Is Finding A Job As A Pharmacist Hard?
Pharmacists are healthcare professionals who practice in pharmacy. As a pharmacist, you will be responsible for different aspects of medicine delivery to patients. The pharmacist needs to supervise the medicine supply chain and also need to make sure that the pharmacy premises and systems are fit for purpose.
To become a licensed and certified pharmacist, you need to get a lot of education. First, you need to complete your undergraduate degree, then the Doctor of Pharmacy (PharmD) program. And, once you complete all your studies, you need to pass the licensure examination. Without passing the licensure exam (NAPLEX), you won’t be considered as a certified pharmacist.
Now, the question is, after going through all these, will it be easy to get a high-paying job? Or finding a job as a pharmacist is hard?
The difficulty of finding a job as a pharmacist will be based somewhat on where you live. Not all regions of the United States will have the same demand for pharmacists.
As compared to the past few years, yes, it has been challenging to find a job as a pharmacist. Earlier, there used to be a shortage of pharmacists. At present, with the increase in new grads, finding a high paying job as a pharmacist has been a bit hard. After completing your pharmacy education, finding a job won’t be hard; finding a well-paying job would be. So, it is good to start gaining experience and improving skills to stand apart from the rest of the applicants and chase the well-paying job.
When to start applying for pharmacist jobs?
You must be confused by seeing some people applying for jobs after getting licensed, while some apply for pharmacist jobs after completing graduation. The question is when to start applying for pharmacist jobs?
You can apply for the intern job before completing your graduation. You can go through websites of companies like Walgreens, CVS, etc. and start looking for job requirements.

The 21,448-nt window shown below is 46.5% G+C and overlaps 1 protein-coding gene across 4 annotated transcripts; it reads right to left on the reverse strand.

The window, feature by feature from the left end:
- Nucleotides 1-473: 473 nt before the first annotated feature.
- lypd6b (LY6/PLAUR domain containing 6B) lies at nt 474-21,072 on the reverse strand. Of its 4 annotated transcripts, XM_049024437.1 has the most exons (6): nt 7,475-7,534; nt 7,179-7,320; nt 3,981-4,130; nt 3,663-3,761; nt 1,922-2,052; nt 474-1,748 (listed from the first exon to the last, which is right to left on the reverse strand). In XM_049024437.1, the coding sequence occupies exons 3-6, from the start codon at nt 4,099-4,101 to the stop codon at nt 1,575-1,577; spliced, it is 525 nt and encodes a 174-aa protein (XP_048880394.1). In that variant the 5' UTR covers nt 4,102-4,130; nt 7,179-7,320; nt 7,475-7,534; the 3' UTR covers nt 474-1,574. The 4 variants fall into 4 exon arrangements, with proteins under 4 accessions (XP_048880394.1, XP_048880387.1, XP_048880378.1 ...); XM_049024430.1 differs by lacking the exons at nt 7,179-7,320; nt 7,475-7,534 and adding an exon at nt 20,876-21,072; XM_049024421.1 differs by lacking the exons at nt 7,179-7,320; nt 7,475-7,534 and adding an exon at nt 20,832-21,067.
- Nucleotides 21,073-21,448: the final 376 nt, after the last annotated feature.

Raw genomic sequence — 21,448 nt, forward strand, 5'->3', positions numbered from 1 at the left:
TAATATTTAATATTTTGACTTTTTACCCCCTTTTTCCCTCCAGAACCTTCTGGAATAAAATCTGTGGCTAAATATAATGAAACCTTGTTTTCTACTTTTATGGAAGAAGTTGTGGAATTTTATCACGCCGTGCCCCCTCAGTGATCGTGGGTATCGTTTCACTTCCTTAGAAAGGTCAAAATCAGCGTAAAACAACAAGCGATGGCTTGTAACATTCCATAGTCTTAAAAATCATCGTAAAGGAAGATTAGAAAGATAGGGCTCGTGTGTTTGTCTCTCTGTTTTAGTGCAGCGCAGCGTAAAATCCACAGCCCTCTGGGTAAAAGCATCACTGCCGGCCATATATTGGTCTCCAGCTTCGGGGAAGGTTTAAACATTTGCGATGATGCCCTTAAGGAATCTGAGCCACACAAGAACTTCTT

It’s also based on what pharmacy type you want to work in, retail or hospital. If you want to be in a retail pharmacy, you can apply to pharmacy retail store chains like Walgreens and CVS Health. Depending on the hospital, it may or may not accept the application before getting licensure. Your aim should be applying for job 1 or 2 months before you ready to work.
How long does it take to find a pharmacist job?
Are you looking for a job as a pharmacist? The pharmacy has a broad career scope. There are jobs available in different pharmacy types. The important thing is having skills, knowledge, and good enough experience in the pharmacy type you see your future. The time it will take to find a pharmacist job will be based mainly on these factors.
To know this, there was a survey conducted. In that survey, the full-time employed pharmacists and unemployed pharmacists were asked this question: How long do you think it will take an unemployed pharmacist to find a job?
Responses from full-time employed pharmacists: In that survey, 29% of respondents said it would take 1 to 3 months to find a job. 49% of respondents said 4 to 6 months to find a job. 18% of respondents said it would take 7 to 12 months to find a job. 4% of respondents said it would take more than a year to find a pharmacist job.